Hoo boy. This was another crime procedural episode, but that didn’t matter at all because holy crap was this episode thematically focused. The very first comments of the young police officer set the tone of this one, establishing a clear parallel between Shibazaki and Nine/Twelve. As someone consigned to archives until he retires, Shibazaki is also someone abandoned by the world, someone no longer “useful to society.” Like them, he doesn’t fit into the system anymore. People in this position are generally expected to take it, to be quiet and accept their loss of a role – but Nine and Twelve clearly aren’t willing to do that. And just like in Psycho-Pass, it turns out a system that tries to simply ignore its outsiders isn’t really equipped to deal with them – it has to bring in someone like Shibazaki, and acknowledge those it has deemed worthless in order to deal with other leftovers.
The rest of this episode hammered this point again and again – even the crane operator who caused the blackout first turned to the excuse of being “tired from overwork” – abused by a system that dehumanizes him. Everyone in this show has been thrown out by the system, with Lisa acting as the most ground-level audience surrogate, the most familiar articulation of this isolation. Unlike the terrorists’ or Shibazaki’s isolation, hers is on a purely human level, and demonstrates that this isn’t really just the fault of an inhuman system – this is what people do to one another. And in the context of this social abandonment, it’s looking like Lisa is ready to accept companionship just about anywhere she can find it. As Shibazaki puts it, “I thought young people would want to retreat into their shells, but it seems they want to randomly connect with others.”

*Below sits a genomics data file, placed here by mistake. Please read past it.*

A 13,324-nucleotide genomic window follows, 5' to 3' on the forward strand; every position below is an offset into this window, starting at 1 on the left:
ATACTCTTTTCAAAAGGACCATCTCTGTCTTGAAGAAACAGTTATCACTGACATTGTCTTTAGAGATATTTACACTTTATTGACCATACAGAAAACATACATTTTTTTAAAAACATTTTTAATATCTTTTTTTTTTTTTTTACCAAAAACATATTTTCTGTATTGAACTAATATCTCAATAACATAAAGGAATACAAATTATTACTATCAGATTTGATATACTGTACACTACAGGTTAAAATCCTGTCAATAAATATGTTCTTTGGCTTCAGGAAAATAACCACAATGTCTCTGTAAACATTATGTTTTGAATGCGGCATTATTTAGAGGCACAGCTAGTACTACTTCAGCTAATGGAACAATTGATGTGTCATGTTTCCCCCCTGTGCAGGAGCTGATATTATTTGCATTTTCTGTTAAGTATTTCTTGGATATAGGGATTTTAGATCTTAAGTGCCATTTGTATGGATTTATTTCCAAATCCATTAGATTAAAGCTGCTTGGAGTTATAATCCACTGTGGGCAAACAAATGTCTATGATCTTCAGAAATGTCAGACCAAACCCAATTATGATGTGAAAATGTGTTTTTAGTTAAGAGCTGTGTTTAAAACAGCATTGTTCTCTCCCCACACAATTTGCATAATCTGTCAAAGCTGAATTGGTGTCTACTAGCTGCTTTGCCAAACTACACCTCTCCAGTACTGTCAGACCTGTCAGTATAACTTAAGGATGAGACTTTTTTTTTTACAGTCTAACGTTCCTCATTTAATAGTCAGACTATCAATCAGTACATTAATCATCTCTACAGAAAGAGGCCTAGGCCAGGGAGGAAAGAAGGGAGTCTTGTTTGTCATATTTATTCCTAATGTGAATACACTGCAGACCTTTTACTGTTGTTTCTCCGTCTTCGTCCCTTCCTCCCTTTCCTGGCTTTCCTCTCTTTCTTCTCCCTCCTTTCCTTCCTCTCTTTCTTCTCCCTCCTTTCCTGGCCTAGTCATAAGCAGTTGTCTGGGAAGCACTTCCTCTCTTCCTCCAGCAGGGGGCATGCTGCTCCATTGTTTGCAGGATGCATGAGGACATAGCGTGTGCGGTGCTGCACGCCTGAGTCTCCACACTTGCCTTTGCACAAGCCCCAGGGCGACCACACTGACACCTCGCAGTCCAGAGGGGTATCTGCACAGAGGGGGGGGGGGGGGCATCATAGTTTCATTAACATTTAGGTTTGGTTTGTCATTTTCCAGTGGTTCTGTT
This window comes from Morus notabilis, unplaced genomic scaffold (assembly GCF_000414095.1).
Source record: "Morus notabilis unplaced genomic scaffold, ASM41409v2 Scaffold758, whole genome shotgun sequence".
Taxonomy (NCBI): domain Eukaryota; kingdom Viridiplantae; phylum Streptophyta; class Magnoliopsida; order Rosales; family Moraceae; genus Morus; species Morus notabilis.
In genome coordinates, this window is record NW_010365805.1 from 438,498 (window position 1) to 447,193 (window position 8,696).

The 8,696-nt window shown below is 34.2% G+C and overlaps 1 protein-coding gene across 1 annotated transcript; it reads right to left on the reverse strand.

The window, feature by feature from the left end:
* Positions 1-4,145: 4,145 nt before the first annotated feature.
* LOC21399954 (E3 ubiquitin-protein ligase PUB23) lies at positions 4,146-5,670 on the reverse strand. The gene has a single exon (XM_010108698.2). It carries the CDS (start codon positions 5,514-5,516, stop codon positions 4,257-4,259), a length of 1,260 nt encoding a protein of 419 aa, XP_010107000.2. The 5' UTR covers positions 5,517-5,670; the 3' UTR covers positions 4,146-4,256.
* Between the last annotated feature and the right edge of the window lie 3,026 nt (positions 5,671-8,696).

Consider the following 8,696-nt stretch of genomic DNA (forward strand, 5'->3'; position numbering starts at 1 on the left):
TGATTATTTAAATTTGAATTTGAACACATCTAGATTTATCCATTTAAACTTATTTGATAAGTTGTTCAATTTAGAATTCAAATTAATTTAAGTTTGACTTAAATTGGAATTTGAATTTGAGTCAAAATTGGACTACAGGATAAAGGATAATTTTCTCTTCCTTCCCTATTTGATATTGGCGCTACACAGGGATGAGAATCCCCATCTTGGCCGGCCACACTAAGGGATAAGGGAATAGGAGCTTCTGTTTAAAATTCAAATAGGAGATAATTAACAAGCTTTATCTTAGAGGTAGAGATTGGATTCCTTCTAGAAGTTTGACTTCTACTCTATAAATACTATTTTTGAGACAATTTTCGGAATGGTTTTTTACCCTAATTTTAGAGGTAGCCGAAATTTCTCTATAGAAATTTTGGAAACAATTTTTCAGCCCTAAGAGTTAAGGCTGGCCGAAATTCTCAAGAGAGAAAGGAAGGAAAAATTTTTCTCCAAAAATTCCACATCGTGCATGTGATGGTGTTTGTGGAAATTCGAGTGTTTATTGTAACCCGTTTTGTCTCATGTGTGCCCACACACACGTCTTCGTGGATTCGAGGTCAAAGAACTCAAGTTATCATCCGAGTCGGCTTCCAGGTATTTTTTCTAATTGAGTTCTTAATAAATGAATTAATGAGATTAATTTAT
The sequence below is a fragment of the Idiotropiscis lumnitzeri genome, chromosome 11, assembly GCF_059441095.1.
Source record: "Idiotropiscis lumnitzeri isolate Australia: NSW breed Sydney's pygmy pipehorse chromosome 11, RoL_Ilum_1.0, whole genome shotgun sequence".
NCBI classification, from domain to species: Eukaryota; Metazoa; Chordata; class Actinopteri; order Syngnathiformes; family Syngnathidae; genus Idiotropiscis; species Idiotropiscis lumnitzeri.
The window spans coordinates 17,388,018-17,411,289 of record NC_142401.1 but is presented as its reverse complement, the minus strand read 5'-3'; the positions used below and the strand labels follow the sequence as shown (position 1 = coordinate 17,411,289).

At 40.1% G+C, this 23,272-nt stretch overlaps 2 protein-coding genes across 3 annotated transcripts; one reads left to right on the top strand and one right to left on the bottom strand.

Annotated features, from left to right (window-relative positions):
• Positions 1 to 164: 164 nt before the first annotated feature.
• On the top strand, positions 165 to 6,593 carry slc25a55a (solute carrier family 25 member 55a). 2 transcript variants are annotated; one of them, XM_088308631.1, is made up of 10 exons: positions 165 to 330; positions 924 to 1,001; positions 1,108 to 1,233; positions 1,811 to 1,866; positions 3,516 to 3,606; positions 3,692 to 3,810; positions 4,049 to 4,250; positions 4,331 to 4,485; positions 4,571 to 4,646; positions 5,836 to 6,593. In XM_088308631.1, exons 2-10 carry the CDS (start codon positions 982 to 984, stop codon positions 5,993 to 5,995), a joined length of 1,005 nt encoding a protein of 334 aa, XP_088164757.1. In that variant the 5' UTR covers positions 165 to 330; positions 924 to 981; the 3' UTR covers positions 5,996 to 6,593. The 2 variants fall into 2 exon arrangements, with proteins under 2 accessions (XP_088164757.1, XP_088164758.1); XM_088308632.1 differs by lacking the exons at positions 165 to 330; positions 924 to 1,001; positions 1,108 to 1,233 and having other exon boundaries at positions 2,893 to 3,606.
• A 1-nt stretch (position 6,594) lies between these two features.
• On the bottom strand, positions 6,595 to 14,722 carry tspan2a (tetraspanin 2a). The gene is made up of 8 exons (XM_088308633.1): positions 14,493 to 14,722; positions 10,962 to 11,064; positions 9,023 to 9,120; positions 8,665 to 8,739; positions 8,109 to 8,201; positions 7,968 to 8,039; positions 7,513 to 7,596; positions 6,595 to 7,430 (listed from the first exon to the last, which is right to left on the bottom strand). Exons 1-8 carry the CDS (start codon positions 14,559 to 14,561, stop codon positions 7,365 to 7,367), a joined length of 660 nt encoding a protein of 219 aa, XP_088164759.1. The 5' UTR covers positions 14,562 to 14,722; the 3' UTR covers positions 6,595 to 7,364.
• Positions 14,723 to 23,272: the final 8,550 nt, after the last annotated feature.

His coworker mocks him for that old-man thought, but it seems less ridiculous when you see what both Lisa and the terrorists have dealt with. Just as Lisa gives the show’s obsession a human context, the facility of Nine and Twelve’s childhood paints it in the starkest possible terms – a name is a sign of endearment, but once the human connection is gone, the system only really sees you as a variable. Penguindrum’s child broiler all over again.
The Oedipus myth once again proved itself uniquely appropriate this week, as the detail of him “dragging his feet” became central to the bomb riddle. Oedipus was abandoned by his father, but it wasn’t even a fair abandonment – he wasn’t just thrown away, he was nailed to the forest floor. I’m sure that’s a feeling pretty much any of this narrative’s protagonists can relate to.
Themes aside, Zankyou’s cinematography was gorgeous again this week. So many of this show’s shots have breathtaking composition – light, color, and visual balance all combine to make stark, iconic images. There’s never a comfortable frame here – everything is either isolating characters in darkness or highlighting them in blurred light, and either way they are almost always alone. This isolation is made even more apparent by the contrast of oversaturated television lighting, demonstrating the disconnect between the image this society puts on versus its lived reality for the protagonists of Zankyou. The form really intelligently matches the content here.
I like this show so far. Like its anger, like its finesse. I’m excited to see where it goes.